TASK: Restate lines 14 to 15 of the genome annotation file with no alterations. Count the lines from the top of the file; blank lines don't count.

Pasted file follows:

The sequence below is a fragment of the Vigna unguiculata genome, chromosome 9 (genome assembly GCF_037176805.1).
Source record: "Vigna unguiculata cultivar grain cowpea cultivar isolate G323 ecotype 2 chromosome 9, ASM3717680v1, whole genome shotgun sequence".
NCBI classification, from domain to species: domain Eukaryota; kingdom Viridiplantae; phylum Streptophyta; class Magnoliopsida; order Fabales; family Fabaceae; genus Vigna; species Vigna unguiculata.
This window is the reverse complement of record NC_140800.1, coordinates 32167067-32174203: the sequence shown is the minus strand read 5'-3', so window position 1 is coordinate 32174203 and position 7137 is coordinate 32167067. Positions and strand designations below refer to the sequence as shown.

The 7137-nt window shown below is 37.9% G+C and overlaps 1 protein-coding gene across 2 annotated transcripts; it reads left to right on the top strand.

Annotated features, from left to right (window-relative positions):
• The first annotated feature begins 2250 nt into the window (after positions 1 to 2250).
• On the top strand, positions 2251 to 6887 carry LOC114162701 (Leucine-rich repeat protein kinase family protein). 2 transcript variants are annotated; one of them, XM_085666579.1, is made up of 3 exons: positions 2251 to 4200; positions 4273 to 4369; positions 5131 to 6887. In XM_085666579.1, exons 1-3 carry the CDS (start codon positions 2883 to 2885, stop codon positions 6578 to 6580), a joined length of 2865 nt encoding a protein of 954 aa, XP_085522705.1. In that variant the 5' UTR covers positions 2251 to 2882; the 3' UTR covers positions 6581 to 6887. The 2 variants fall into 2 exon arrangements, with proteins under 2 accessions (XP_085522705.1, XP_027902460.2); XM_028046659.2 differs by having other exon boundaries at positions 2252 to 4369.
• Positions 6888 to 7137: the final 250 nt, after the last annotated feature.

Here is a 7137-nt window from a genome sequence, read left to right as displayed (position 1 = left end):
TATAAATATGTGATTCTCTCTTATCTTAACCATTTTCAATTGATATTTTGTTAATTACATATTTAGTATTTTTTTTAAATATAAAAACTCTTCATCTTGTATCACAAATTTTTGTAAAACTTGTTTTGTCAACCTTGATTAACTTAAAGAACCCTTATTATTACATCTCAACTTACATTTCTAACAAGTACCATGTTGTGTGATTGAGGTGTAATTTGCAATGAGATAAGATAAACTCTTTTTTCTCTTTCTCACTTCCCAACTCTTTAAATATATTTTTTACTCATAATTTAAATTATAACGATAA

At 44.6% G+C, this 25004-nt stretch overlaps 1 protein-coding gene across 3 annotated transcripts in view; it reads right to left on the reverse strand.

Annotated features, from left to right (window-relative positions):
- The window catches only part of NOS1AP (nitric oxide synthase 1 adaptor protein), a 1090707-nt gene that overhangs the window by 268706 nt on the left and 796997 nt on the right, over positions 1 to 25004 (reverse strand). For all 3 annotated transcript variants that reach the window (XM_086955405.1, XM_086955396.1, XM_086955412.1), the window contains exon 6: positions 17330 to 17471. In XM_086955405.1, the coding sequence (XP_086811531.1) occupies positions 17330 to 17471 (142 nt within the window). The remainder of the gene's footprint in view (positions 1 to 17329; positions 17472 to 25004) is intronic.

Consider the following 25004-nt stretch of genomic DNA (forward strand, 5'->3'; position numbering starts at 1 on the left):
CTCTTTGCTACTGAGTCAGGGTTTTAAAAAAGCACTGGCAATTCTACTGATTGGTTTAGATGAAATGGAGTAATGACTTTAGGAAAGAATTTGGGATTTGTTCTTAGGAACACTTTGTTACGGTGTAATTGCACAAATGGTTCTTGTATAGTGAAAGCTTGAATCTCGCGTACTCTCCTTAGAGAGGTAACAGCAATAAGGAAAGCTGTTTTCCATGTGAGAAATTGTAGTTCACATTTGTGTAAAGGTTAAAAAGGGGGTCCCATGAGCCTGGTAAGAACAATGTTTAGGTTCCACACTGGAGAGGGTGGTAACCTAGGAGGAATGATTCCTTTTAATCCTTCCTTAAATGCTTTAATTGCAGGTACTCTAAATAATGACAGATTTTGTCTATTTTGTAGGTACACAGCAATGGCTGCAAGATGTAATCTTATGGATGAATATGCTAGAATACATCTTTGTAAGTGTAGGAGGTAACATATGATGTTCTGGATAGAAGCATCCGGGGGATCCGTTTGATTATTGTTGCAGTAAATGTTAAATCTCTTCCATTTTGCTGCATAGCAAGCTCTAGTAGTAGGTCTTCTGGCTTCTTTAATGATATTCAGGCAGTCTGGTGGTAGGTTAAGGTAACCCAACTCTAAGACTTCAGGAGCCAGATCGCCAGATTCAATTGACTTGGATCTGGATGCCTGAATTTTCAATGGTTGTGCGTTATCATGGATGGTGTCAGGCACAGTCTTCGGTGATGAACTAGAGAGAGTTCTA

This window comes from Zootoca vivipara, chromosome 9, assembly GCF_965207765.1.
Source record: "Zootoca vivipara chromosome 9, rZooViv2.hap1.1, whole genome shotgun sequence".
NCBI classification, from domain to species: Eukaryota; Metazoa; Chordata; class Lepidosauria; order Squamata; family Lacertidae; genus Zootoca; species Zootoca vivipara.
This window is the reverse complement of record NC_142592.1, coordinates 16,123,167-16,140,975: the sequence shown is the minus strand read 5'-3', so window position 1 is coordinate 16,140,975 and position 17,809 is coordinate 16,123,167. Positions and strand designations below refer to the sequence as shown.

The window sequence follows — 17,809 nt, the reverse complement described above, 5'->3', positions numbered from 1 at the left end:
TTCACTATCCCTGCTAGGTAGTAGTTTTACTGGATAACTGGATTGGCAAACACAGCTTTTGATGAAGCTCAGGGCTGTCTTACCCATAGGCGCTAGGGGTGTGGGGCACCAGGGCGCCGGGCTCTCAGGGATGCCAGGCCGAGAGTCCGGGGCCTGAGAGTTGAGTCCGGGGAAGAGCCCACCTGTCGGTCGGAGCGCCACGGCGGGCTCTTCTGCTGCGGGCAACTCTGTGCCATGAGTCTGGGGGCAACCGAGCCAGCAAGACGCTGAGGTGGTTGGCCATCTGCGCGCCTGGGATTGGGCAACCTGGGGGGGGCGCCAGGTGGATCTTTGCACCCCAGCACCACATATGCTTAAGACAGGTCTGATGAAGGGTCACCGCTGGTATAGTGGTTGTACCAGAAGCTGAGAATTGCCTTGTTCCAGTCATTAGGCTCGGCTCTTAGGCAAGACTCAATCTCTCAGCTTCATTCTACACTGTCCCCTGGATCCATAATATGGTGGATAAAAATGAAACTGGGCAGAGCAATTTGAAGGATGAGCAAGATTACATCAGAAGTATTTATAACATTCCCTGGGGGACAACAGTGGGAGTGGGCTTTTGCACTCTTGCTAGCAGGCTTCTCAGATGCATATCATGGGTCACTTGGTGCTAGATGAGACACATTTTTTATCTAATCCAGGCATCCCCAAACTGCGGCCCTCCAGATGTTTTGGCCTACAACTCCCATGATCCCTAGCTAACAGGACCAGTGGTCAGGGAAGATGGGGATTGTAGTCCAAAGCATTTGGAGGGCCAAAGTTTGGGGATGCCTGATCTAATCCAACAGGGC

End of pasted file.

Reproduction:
- The window catches only part of NOS1AP (nitric oxide synthase 1 adaptor protein), a 1090707-nt gene that overhangs the window by 268706 nt on the left and 796997 nt on the right, over positions 1 to 25004 (reverse strand). For all 3 annotated transcript variants that reach the window (XM_086955405.1, XM_086955396.1, XM_086955412.1), the window contains exon 6: positions 17330 to 17471. In XM_086955405.1, the coding sequence (XP_086811531.1) occupies positions 17330 to 17471 (142 nt within the window). The remainder of the gene's footprint in view (positions 1 to 17329; positions 17472 to 25004) is intronic.

Consider the following 25004-nt stretch of genomic DNA (forward strand, 5'->3'; position numbering starts at 1 on the left):